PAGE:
COVAX hasn’t only faltered in Bangladesh. Globally the initiative has delivered less than 8% of the 2 billion vaccine doses it had promised by the end this year.

Even in countries where refugee vaccination has started, supplies remain an issue. In Uganda’s Bidi Bidi camp less than 2% of the 200,000 refugees have received a single shot of the AstraZeneca vaccine, with second doses in short supply after India stopped exporting them after its own cases exploded.

Other obstacles ranging from language barriers to misinformation about vaccines are exacerbating the problem. Thomas Maliamungu, a South Sudanese refugee and teacher in Bidi Bidi, said he overcame his fears to get his first shot only after it was made mandatory for teachers.

“Based on the rumors on the ground, I never wanted it,” he said.

Some countries, like India, initially required documents like passports or other government identification, that many refugees lack to register for vaccines. Online registration was also a barrier for many without internet access.

India started vaccinating people in January. Four months later documentation requirements were eased. The Chin community in New Delhi, a Christian minority who fled the violence in Myanmar, started getting shots in June. By then, India’s monstrous surge had already ripped through their crowded settlement, with entire families falling sick and dying.

With the city’s health system collapsing, refugees struggled to get a hospital bed and private hospitals were charging around $4,000 for a few days, said James Fanai, president of the Chin Refugee Committee in Delhi. “Getting oxygen was almost impossible,” he said.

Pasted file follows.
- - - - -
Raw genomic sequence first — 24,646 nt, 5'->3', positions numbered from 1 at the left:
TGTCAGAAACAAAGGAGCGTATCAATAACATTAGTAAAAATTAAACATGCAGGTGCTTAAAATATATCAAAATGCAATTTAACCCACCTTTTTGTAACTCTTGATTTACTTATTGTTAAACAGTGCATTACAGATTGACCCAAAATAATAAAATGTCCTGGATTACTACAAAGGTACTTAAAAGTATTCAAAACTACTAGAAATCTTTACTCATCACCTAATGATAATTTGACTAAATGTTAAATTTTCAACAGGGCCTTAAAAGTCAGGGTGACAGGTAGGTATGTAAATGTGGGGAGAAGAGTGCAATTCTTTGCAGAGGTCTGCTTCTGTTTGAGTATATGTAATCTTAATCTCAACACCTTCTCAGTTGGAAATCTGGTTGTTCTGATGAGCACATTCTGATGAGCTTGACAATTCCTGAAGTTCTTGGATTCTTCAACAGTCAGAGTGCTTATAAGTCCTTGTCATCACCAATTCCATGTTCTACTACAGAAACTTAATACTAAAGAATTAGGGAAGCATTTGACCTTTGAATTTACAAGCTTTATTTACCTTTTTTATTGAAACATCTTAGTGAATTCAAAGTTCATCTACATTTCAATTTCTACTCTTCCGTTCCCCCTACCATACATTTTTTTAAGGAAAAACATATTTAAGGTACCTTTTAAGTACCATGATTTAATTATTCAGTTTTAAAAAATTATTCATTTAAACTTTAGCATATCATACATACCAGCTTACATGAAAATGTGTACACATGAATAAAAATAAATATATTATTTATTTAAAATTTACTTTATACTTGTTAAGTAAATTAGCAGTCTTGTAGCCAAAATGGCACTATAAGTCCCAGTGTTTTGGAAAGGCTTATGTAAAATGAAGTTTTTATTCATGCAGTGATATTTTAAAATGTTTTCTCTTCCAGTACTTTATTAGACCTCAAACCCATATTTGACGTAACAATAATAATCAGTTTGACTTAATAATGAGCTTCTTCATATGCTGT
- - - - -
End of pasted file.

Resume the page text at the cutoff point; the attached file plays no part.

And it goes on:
Registration initiatives, like volunteers going to camps to help refugees sign up for vaccines, have sometimes fallen flat, said Miriam Alía Prieto, the vaccination and outbreak response adviser for Doctors Without Borders.

“Many aren’t in camps but living with relatives,” she said, noting refugee populations in Jordan and Lebanon.

Due to the transient nature of some refugee populations, some countries in Europe are gravitating towards using the single-shot Johnson & Johnson vaccine for refugees. Prieto said that Spain is waiting for these vaccines to arrive. Greece began a drive for those living in migrant camps and shelters in early June using Johnson & Johnson shots.

Refugees are getting shots in EU countries, but the situation is worse in other parts of the continent, said Frido Herinckx, COVID-19 Operations Manager at the International Federation of the Red Cross and Red Crescent’s Regional Office for Europe. For example, only some 1.5% of people in Armenia and 4.2% in Ukraine are fully vaccinated.

In some countries, like Montenegro, the fear of arrest or deportation remains an obstacle and, he said, Red Cross volunteers are accompanying migrants, including refugees, to help them get shots while ensuring they weren’t arrested afterwards.